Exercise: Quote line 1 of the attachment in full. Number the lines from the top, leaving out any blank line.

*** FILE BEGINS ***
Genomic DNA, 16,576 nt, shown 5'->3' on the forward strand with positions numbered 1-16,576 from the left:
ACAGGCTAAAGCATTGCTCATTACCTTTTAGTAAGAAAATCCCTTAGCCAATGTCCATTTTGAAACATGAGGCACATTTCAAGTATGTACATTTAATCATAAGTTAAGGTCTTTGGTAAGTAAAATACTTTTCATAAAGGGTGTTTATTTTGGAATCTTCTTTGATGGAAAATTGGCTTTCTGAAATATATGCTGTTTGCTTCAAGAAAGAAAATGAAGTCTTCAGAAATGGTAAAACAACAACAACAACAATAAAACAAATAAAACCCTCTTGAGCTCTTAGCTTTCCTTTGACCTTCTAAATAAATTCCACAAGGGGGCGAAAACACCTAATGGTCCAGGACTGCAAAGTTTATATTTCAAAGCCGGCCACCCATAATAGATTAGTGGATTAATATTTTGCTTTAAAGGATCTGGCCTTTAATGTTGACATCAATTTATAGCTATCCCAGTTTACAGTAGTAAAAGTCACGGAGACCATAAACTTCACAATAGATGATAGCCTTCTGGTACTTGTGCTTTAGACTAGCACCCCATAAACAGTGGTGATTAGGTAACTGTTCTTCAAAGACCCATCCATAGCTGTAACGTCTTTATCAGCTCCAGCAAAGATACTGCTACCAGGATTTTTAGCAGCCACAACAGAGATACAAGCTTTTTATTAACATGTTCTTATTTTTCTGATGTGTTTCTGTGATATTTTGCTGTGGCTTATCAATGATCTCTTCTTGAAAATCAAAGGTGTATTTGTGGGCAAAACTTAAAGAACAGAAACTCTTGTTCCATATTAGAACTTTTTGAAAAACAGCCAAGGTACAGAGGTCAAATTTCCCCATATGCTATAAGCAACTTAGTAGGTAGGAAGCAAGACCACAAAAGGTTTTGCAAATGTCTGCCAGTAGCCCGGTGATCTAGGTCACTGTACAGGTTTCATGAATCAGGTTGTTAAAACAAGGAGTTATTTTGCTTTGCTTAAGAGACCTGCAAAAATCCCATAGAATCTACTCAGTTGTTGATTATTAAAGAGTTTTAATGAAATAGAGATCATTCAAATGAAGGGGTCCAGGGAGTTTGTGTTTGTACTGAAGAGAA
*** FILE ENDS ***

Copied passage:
Genomic DNA, 16,576 nt, shown 5'->3' on the forward strand with positions numbered 1-16,576 from the left: